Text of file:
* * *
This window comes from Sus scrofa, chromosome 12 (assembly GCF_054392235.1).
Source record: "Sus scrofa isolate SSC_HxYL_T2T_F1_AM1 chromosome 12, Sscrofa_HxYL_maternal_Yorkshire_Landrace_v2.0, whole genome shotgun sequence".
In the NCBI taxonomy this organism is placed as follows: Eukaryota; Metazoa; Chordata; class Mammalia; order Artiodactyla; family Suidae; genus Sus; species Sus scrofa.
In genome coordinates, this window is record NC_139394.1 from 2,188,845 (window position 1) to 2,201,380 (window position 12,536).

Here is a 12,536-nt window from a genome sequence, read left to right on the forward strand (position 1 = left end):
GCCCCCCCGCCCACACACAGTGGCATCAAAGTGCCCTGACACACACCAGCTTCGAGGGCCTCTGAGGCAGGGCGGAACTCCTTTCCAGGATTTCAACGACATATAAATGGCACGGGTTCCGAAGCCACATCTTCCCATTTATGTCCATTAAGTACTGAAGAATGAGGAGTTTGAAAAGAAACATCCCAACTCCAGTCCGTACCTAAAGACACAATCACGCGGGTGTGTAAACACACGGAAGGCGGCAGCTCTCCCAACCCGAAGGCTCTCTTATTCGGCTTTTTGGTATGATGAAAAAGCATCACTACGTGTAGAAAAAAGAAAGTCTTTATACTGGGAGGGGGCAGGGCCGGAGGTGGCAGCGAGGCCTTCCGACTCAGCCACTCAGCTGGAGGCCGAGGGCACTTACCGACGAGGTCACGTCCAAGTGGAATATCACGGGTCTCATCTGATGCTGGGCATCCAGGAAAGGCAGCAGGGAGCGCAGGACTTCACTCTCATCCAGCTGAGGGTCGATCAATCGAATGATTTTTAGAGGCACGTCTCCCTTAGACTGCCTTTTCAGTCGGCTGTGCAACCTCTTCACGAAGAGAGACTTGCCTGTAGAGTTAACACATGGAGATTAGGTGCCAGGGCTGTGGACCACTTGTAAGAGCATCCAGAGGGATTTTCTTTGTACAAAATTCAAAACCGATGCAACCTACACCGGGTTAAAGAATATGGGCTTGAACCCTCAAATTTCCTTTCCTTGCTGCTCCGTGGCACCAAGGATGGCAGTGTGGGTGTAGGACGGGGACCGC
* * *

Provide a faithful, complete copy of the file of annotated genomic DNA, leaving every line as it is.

This window comes from Sus scrofa, chromosome 12 (assembly GCF_054392235.1).
Source record: "Sus scrofa isolate SSC_HxYL_T2T_F1_AM1 chromosome 12, Sscrofa_HxYL_maternal_Yorkshire_Landrace_v2.0, whole genome shotgun sequence".
In the NCBI taxonomy this organism is placed as follows: Eukaryota; Metazoa; Chordata; class Mammalia; order Artiodactyla; family Suidae; genus Sus; species Sus scrofa.
In genome coordinates, this window is record NC_139394.1 from 2,188,845 (window position 1) to 2,201,380 (window position 12,536).

Here is a 12,536-nt window from a genome sequence, read left to right on the forward strand (position 1 = left end):
GCCCCCCCGCCCACACACAGTGGCATCAAAGTGCCCTGACACACACCAGCTTCGAGGGCCTCTGAGGCAGGGCGGAACTCCTTTCCAGGATTTCAACGACATATAAATGGCACGGGTTCCGAAGCCACATCTTCCCATTTATGTCCATTAAGTACTGAAGAATGAGGAGTTTGAAAAGAAACATCCCAACTCCAGTCCGTACCTAAAGACACAATCACGCGGGTGTGTAAACACACGGAAGGCGGCAGCTCTCCCAACCCGAAGGCTCTCTTATTCGGCTTTTTGGTATGATGAAAAAGCATCACTACGTGTAGAAAAAAGAAAGTCTTTATACTGGGAGGGGGCAGGGCCGGAGGTGGCAGCGAGGCCTTCCGACTCAGCCACTCAGCTGGAGGCCGAGGGCACTTACCGACGAGGTCACGTCCAAGTGGAATATCACGGGTCTCATCTGATGCTGGGCATCCAGGAAAGGCAGCAGGGAGCGCAGGACTTCACTCTCATCCAGCTGAGGGTCGATCAATCGAATGATTTTTAGAGGCACGTCTCCCTTAGACTGCCTTTTCAGTCGGCTGTGCAACCTCTTCACGAAGAGAGACTTGCCTGTAGAGTTAACACATGGAGATTAGGTGCCAGGGCTGTGGACCACTTGTAAGAGCATCCAGAGGGATTTTCTTTGTACAAAATTCAAAACCGATGCAACCTACACCGGGTTAAAGAATATGGGCTTGAACCCTCAAATTTCCTTTCCTTGCTGCTCCGTGGCACCAAGGATGGCAGTGTGGGTGTAGGACGGGGACCGC